[Callers] Contras for beginners and SD'ers

Chip Hedler chiph at rumney.org
Fri May 21 22:14:21 PDT 2010


Seems like I've called a kajillion dances for total beginners, including
many rowdy, well-lubricated wedding parties, some K-3rd-grade groups, and
one memorable reception in a gym full of of wound-up Russian high-school
exchange students, few of whom understood English, and their American peers,
none of whom had done any American traditional dance before. I largely agree
with everything that everyone else has said and recommended...

...And yet, in more than 75% of these cases I've chosen to include the
contra "Ellen's Green Jig" by Roy Dommett or one of several variations on it
I've evolved. It takes a little longer to walk through, which I do at least
twice, but it has never, ever failed (sorry if I'm duplicating some info I
think I've posted before). I think that's mostly because of the high level
of connection sustained and the small amount of movement away from original
places. The walkthrough demands enough attention that it actually defuses a
lot of that random unfocused adolescent energy. I disregard gender and
improper formation completely for the most challenging situations. Lots of
practice with such groups has significantly built up my comfort and
confidence, but this dance worked just as well way back when I was starting
out. If there are others that people can trust to work this well, please
share them. Here's the original and a couple tweaked versions:

A1: Dosido below; !s (actives) dosido;
A2: 1s bal, swing
B!: Circle L and R
B2: 2s arch, 1s take a peek; 1s arch, 2s peek;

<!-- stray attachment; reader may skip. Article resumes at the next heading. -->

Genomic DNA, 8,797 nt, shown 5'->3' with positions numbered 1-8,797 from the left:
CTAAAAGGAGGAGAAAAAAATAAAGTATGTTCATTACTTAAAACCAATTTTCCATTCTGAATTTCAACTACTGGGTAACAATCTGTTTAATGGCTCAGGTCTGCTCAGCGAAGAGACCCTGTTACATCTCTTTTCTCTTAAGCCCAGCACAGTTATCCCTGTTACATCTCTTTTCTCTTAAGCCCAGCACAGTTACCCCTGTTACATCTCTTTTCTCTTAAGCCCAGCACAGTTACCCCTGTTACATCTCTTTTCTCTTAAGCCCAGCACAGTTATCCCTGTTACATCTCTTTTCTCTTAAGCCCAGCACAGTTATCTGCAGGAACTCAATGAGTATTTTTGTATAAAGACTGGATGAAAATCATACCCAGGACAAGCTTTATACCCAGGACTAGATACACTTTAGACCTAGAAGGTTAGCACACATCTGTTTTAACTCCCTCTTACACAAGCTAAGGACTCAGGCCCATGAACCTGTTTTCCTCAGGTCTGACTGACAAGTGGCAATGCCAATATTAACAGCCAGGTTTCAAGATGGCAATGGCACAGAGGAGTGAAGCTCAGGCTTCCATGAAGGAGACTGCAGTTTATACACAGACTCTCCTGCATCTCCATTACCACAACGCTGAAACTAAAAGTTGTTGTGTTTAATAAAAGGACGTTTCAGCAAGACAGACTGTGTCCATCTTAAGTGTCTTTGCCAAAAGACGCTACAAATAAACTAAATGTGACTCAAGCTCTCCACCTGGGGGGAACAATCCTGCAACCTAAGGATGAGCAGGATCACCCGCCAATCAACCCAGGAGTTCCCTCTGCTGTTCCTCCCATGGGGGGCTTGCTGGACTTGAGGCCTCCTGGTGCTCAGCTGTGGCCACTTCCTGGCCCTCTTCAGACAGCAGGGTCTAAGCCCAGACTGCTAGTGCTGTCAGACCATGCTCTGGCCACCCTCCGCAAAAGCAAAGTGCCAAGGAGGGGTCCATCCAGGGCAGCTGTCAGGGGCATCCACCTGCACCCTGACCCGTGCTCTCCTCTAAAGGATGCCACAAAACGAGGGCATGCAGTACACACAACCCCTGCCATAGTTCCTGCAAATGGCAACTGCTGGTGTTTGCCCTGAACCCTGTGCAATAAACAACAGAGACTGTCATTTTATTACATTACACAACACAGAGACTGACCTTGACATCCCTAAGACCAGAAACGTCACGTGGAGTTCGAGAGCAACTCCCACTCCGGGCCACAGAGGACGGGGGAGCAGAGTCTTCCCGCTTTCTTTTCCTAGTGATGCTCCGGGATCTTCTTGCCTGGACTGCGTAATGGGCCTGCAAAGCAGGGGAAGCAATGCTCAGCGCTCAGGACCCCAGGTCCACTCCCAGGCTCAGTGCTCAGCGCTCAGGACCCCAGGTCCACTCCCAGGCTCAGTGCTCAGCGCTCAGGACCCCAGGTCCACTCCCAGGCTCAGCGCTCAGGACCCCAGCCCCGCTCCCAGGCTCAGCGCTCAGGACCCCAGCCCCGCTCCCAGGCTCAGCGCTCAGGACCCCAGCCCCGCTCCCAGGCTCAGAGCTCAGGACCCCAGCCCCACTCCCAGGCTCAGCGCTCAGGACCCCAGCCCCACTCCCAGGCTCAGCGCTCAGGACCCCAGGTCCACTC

2s carry arch over the 1s, who duck, then advance to next

Insisting that the 2s don't just stand still and let the 1s go through the
arch prevents the set getting dragged down the hall.

Variations:
A1: As couples, 1s and 2s dosido; circle L
A2: All bal, swing
B1: Star R, circle R

A1: Dosido below; circle L

Depending upon how the group has responded to material such as others have
suggested, I mix and match the various components above...

...And meanwhile: just last summer, I was asked to guest-call at a MWSD club
retreat in northern Vermont. The saving grace was that my invitation was set
up through some musicians who had been invited to play at the retreat during
a break between SD sessions. Having that live music at the right tempo
totally uncoupled the wary "shuffle quickly, then wait" pattern that
characterized the 45 minutes of mixed-ability and advanced level MWSD done
to recorded SD beats (and genuinely skillful prompting) before we were on.
We did a Virginia Reel variant, then an Ellen's Green variant, and the
behavior of these mostly 40-plus-year-olds rapidly became almost identical
to what you often see with high-schoolers: lots of exhausting skipping and
sashaying through the figures, laughter, and the kind of giddiness that gets
in the way of hearing the next call. Who'da thunk it? And after it was all
over they asked where else they could do this sort of thing.

Chip Hedler



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